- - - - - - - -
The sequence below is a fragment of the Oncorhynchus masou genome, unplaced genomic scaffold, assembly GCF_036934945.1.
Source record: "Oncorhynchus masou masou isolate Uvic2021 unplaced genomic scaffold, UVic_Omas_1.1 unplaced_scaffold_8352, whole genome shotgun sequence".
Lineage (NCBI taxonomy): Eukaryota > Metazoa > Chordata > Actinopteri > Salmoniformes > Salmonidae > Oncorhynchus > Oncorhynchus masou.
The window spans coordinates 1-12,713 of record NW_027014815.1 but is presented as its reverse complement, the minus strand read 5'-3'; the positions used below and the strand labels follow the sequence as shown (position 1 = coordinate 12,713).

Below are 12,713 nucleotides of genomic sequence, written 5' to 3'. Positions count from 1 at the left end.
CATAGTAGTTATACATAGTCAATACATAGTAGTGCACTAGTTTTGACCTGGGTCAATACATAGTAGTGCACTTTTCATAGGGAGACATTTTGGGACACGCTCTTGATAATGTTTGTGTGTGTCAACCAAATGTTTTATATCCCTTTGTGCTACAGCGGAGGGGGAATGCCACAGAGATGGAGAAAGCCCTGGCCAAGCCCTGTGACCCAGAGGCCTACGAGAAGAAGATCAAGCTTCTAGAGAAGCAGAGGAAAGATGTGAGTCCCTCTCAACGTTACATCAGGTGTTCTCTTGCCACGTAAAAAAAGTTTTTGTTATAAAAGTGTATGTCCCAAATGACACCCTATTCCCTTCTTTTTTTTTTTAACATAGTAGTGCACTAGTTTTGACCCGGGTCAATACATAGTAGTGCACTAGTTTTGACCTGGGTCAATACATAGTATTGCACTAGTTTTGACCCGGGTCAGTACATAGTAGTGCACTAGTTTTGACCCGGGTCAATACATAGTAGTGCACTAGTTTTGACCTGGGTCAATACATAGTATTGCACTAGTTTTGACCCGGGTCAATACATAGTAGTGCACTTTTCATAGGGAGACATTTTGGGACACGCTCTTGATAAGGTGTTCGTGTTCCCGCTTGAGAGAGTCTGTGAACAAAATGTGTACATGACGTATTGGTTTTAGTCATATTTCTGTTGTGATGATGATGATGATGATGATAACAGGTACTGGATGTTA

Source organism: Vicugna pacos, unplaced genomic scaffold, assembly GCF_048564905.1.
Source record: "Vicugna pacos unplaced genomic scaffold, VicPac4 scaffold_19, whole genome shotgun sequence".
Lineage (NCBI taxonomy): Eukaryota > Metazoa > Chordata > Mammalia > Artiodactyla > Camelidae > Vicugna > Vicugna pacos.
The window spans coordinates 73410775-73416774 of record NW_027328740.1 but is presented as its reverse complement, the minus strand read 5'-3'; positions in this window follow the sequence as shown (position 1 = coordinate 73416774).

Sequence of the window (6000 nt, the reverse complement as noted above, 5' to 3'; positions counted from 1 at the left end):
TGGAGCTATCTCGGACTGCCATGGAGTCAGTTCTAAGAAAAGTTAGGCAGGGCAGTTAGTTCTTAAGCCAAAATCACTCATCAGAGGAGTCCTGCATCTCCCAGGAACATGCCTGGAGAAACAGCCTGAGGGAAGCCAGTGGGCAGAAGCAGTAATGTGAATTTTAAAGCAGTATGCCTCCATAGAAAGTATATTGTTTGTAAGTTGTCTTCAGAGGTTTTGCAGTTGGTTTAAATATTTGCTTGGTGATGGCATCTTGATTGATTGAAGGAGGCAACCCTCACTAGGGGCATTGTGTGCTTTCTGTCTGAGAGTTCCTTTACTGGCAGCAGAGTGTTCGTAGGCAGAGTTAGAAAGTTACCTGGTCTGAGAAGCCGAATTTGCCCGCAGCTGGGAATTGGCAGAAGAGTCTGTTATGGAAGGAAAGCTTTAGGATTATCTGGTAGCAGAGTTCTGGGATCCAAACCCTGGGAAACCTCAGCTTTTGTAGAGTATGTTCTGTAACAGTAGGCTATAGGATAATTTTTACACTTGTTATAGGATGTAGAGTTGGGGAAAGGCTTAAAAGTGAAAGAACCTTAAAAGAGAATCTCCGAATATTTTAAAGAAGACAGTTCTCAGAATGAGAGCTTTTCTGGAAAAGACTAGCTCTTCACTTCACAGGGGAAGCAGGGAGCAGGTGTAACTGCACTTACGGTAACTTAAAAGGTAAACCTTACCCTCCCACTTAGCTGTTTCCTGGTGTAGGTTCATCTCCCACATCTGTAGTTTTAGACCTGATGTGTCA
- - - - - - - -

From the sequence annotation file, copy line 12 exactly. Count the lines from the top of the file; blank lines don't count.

TGGAGCTATCTCGGACTGCCATGGAGTCAGTTCTAAGAAAAGTTAGGCAGGGCAGTTAGTTCTTAAGCCAAAATCACTCATCAGAGGAGTCCTGCATCTCCCAGGAACATGCCTGGAGAAACAGCCTGAGGGAAGCCAGTGGGCAGAAGCAGTAATGTGAATTTTAAAGCAGTATGCCTCCATAGAAAGTATATTGTTTGTAAGTTGTCTTCAGAGGTTTTGCAGTTGGTTTAAATATTTGCTTGGTGATGGCATCTTGATTGATTGAAGGAGGCAACCCTCACTAGGGGCATTGTGTGCTTTCTGTCTGAGAGTTCCTTTACTGGCAGCAGAGTGTTCGTAGGCAGAGTTAGAAAGTTACCTGGTCTGAGAAGCCGAATTTGCCCGCAGCTGGGAATTGGCAGAAGAGTCTGTTATGGAAGGAAAGCTTTAGGATTATCTGGTAGCAGAGTTCTGGGATCCAAACCCTGGGAAACCTCAGCTTTTGTAGAGTATGTTCTGTAACAGTAGGCTATAGGATAATTTTTACACTTGTTATAGGATGTAGAGTTGGGGAAAGGCTTAAAAGTGAAAGAACCTTAAAAGAGAATCTCCGAATATTTTAAAGAAGACAGTTCTCAGAATGAGAGCTTTTCTGGAAAAGACTAGCTCTTCACTTCACAGGGGAAGCAGGGAGCAGGTGTAACTGCACTTACGGTAACTTAAAAGGTAAACCTTACCCTCCCACTTAGCTGTTTCCTGGTGTAGGTTCATCTCCCACATCTGTAGTTTTAGACCTGATGTGTCA